congratulating him, reporters seeking the truth. Only something had
happened when he bonked the child, his helmet had knocked into
The Overider on the back of his neck.
The device had malfunctioned, a minor glitch. Nothing anyone
would notice. Certainly not Johnny who was affected by it most.
Walking out into the morning air, here’s Johnny feeling sun rays
penetrate his every thought, lighting his mind up to a new tingle.
Everything around him looked shady and jagged, lonely and lacking
the usual color of the living world, somehow dulled by everything
else. The expressions on people’s faces seemed tired and fake and
ill. Something else, he felt he could sense danger and death
everywhere. In the garbage can and next to the flagpole across the
courtyard, places where there were normally no such threats.
Suddenly, in deep flashes of light, he could sense many possible
deaths everywhere. The chance of it happening, images of others
dying, a strange storm-cloud of horrible images and people yelling.
Then, it was suddenly gone as quick as it came.
Here’s Johnny keeping his mouth shut about his terrible thoughts.
Go Johnny, Go! Go! Johnny be good.

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Playing his theme song, when he stepped back onto the bus, the
music was bothering him. Much more than ever before. It sounded
like some sort of attack on his ears and his thinking, something else
was happening to him that he couldn’t understand. When the door
came down and he was back with the team, he began to try to
explain it, “I have a theory,” he said to Peter and Valerie and the
others, “That when music gets stuck in the mind, this is part of a
trick and what modern music must have been designed to do is to
remove and overpower the human mind, made for survival, tricking
it into a state of compliance and feeling safe and cheery when
nothing could be further from the truth,” he said. His eyes were
wide and his pupils dilated, black as watermelon pits.
Peter looked at Johnny with a tilt to his head, his eyebrows drawn
up, “Yeah?” he said to the boy. Something wasn’t right. Peter
wasn’t sure what it was but before he could think about it again,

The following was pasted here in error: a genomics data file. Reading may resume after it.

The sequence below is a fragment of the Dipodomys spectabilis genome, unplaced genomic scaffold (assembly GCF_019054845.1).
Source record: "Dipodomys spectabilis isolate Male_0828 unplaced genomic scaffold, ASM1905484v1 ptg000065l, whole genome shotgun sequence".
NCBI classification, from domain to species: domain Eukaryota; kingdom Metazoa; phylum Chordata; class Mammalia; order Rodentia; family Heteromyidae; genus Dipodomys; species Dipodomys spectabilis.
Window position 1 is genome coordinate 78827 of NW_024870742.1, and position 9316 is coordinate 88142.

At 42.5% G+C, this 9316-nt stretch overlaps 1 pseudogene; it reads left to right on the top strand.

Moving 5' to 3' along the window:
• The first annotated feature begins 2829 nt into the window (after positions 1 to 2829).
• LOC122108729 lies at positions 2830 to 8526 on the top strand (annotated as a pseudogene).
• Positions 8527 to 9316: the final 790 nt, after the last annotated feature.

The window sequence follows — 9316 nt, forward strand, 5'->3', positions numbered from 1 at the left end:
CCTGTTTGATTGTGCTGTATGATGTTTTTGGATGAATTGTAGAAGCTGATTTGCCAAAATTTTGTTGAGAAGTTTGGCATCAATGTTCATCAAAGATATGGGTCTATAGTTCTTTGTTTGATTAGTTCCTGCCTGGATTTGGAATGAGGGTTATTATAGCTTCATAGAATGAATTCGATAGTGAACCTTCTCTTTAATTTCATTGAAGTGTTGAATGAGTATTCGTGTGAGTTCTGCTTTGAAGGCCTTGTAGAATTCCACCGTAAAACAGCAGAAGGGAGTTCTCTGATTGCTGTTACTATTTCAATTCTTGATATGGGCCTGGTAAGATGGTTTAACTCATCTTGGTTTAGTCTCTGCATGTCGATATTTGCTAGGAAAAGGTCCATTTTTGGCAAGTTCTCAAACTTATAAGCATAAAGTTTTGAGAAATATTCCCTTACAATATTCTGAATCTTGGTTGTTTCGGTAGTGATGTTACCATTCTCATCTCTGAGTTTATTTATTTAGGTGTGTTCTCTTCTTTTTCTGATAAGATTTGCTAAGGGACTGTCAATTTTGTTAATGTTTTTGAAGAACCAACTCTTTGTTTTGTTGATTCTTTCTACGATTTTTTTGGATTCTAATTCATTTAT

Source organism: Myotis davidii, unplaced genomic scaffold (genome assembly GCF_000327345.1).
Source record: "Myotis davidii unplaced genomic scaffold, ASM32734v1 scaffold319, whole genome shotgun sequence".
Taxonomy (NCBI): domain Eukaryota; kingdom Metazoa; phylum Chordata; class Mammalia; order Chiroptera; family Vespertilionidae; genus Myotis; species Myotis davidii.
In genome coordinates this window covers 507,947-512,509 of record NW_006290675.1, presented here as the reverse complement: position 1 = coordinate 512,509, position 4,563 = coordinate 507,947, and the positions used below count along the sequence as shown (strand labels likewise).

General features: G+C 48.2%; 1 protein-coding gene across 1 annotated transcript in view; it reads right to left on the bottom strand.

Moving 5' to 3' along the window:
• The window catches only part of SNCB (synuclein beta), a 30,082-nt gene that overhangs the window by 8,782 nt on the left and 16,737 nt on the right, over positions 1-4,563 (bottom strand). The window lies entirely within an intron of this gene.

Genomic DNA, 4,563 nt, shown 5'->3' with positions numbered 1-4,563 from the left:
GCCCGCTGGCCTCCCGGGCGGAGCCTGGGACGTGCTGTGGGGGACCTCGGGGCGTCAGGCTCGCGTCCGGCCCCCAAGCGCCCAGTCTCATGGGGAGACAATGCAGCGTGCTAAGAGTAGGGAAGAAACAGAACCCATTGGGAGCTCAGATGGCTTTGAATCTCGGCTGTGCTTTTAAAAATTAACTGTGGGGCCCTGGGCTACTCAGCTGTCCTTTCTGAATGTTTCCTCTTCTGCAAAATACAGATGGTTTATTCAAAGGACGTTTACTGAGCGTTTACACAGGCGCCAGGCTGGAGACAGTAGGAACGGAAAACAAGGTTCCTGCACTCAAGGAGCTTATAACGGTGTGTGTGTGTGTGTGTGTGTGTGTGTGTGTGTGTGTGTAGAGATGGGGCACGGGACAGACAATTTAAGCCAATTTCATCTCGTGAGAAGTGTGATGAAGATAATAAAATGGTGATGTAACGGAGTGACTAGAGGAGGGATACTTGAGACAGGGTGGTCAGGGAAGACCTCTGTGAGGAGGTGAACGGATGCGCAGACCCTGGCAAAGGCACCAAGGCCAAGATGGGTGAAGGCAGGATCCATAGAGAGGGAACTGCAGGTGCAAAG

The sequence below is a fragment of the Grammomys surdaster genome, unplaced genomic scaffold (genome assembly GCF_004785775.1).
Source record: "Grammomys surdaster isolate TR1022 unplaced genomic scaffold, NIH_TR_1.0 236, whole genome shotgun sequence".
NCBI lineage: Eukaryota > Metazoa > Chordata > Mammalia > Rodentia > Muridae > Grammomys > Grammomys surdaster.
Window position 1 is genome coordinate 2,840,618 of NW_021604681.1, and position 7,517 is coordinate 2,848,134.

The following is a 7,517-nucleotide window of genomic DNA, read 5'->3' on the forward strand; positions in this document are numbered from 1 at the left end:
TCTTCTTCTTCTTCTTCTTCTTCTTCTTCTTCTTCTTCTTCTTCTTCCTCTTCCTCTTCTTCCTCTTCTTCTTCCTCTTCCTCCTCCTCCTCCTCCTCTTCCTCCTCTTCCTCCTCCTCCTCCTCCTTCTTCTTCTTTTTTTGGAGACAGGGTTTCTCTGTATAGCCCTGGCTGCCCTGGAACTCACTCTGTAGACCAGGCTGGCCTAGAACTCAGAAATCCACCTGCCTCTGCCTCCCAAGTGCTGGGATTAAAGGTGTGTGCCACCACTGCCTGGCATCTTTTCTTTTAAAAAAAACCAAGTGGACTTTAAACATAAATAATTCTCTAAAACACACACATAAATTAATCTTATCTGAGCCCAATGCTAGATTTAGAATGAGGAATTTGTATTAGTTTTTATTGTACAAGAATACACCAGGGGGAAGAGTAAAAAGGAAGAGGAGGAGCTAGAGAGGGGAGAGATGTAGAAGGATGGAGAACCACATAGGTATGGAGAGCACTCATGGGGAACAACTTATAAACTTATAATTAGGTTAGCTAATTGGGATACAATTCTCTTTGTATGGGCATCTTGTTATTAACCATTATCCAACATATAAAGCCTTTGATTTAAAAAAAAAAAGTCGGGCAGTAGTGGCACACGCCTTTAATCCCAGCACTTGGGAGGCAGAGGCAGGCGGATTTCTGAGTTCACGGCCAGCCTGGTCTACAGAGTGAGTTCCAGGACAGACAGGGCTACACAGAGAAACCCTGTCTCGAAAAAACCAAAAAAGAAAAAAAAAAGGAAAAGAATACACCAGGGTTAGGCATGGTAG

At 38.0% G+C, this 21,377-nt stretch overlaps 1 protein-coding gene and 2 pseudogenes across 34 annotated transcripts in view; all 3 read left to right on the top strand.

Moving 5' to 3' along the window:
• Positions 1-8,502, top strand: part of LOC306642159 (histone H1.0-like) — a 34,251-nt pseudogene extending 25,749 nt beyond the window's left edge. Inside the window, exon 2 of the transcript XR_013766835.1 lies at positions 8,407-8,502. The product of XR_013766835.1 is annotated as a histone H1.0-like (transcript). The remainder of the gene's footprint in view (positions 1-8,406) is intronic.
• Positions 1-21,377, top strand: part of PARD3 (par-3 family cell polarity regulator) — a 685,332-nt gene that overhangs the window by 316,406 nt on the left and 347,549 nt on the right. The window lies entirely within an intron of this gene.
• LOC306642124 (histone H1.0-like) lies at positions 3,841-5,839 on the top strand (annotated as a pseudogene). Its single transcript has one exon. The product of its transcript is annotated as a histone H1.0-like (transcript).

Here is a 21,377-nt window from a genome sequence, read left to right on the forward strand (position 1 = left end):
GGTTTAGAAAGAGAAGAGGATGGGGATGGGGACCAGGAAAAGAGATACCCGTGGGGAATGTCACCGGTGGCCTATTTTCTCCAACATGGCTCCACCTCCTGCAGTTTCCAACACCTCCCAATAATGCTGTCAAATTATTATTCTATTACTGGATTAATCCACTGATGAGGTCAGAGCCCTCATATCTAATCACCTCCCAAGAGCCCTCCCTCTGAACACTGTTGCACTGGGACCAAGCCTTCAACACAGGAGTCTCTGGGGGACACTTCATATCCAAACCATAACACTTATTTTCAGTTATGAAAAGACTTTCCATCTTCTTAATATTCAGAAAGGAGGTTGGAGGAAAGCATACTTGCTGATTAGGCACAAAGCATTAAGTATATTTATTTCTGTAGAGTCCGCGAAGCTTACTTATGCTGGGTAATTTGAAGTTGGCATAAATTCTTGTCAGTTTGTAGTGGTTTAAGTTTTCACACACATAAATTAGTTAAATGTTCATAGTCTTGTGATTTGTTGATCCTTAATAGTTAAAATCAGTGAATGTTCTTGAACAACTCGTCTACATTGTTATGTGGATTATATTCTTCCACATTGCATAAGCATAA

Valerie was calling his attention to a reporter from New York,
standing at the door of the bus, a journalist who had flown all the
way there for Johnny. They wanted to do a story on him for some
other news program, time being of the essence as usual.
“C’mon Johnny,” Peter said to the boy, “You’ve got some more
people to impress. You can tell me all about the music later.”
Here’s Johnny nodding his head.

32

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HE KNEW IT to be a mistake to bonk that child in the face. Johnny,
in fact, had been programmed to go so far as to try to not hurt
people’s feelings. But, what about when not hurting people’s
feelings came in direct conflict with saving people’s lives? he
wondered. The more he wondered, the more questions he had. Also,
the more he could get a sense that something was wrong. Terribly,
finitely wrong. Everywhere, all over the city. Probably all over the
entire world. He could understand that mostly nobody actually gave
a shit about anyone else’s feelings if there wasn’t something for
them to gain in the process. A whole lot of people that were great at
pretending but couldn’t back up the truth.
Johnny could vaguely understand it but not enough to even explain
it to himself, coherently. In the end, all he could do was go around
it, places in his mind that seemed disconnected, wrong.
On he tried to make sense of it all.
When they put him on TV, “I save lives,” he knew to say and not
much more, “I save lives and I don’t end them. That’s why I don’t
need a gun.”
Johnny thought a lot about that statement. What he was told to say
was obviously correct. This meant people were becoming more
aware of it. He had a different approach to disarming conflict and it
was working, but why did it take so long? Guns had been around for